A large-scale, randomized study led by Stanford and Yale researchers found what we already knew: masks work.
The findings of the study were published this week, where researchers said they found that wearing a surgical face mask over the mouth and nose is an effective way to reduce the occurrence of COVID-19 in community settings.
About the massive masking study
The researchers enrolled nearly 350,000 people from 600 villages in rural Bangladesh.
Bangladesh is a densely populated country in South Asia. It was chosen as the site of the trial for several reasons: One, mask promotion is considered vital in countries where physical distancing can be difficult; two, Innovations for Poverty Action Bangladesh had already established a research framework in the country; and three, many local partners were eager to support a randomized, controlled trial of masking.
Those living in villages randomly assigned to a series of interventions promoting the use of surgical masks were about 11% less likely than those living in control villages to develop COVID-19, which is caused by infection with the SARS-CoV-2 virus, during the eight-week study period.
The protective effect increased to nearly 35% for people over 60 years old.
Providing free masks, informing people about the importance of covering both the mouth and nose, reminding people in-person when they were unmasked in public, and role-modeling by community leaders tripled regular mask usage compared with control villages that received no interventions, the researchers found.
In the intervention villages, they also saw a slight increase in physical distancing in public spaces, such as marketplaces. This finding indicates that mask-wearing doesn’t give a false sense of security that leads to risk-taking behaviors — a concern cited by the World Health Organization during the early days of the pandemic when its officials were considering whether to recommend universal masking.
“Our study is the first randomized controlled trial exploring whether facial masking prevents COVID-19 transmission at the community level,” said Ashley Styczynski, MD, MPH, an infectious disease fellow at Stanford. “It’s notable that even though fewer than 50% of the people in the intervention villages wore masks in public places, we still saw a significant risk reduction in symptomatic COVID-19 in these communities, particularly in elderly, more vulnerable people.”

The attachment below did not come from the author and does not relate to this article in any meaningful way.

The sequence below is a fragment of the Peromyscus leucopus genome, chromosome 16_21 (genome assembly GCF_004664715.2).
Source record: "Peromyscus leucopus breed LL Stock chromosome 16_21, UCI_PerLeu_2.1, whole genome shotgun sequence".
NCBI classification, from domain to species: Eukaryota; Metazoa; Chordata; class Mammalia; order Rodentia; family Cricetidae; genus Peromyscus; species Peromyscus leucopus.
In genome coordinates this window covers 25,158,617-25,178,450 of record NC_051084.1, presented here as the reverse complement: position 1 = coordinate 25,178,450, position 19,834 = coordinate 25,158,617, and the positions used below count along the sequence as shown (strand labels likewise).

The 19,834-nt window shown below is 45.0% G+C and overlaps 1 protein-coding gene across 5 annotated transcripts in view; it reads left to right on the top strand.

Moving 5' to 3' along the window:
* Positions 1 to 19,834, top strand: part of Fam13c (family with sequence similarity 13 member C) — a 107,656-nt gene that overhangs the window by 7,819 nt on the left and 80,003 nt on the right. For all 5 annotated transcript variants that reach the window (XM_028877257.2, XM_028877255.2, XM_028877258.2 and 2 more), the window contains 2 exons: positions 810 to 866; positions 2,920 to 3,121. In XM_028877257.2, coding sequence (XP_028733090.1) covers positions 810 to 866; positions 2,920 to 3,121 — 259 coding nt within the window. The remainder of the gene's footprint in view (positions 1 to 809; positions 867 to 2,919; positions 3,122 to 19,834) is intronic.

Researchers also reported that villages with surgical masks, as opposed to cloth masks, had fewer COVID-19 cases, but said cloth masks still reduced the overall likelihood of contracting the virus.
Researchers helped villages distribute free masks to people to monitor the difference in spread before and after.
Overall, the core intervention induced 29 out of every 100 people to wear masks, increased physical distancing and reduced the number of people with symptomatic SARS-CoV-2 infections by 9 percent.
In villages that received the intervention, mask use increased by 29 percentage points (from 13 percent in the comparison villages to 42 percent in treatment villages). Mask use increased most in mosques (37 percentage points).
“Unfortunately, much of the conversation around masking in the United States is not evidence-based,” said said Stephen Luby, MD, professor of medicine at Stanford. “Our study provides strong evidence that mask wearing can interrupt the transmission of SARS-CoV-2. It also suggests that filtration efficiency is important. This includes the fit of the mask as well as the materials from which it is made. A cloth mask is certainly better than nothing. But now might be a good time to consider upgrading to a surgical mask.”
Currently, nearly all Michigan residents are advised to wear masks indoors, regardless of vaccination status. Getting vaccinated against COVID-19 significantly decreases your risk of developing severe illness.
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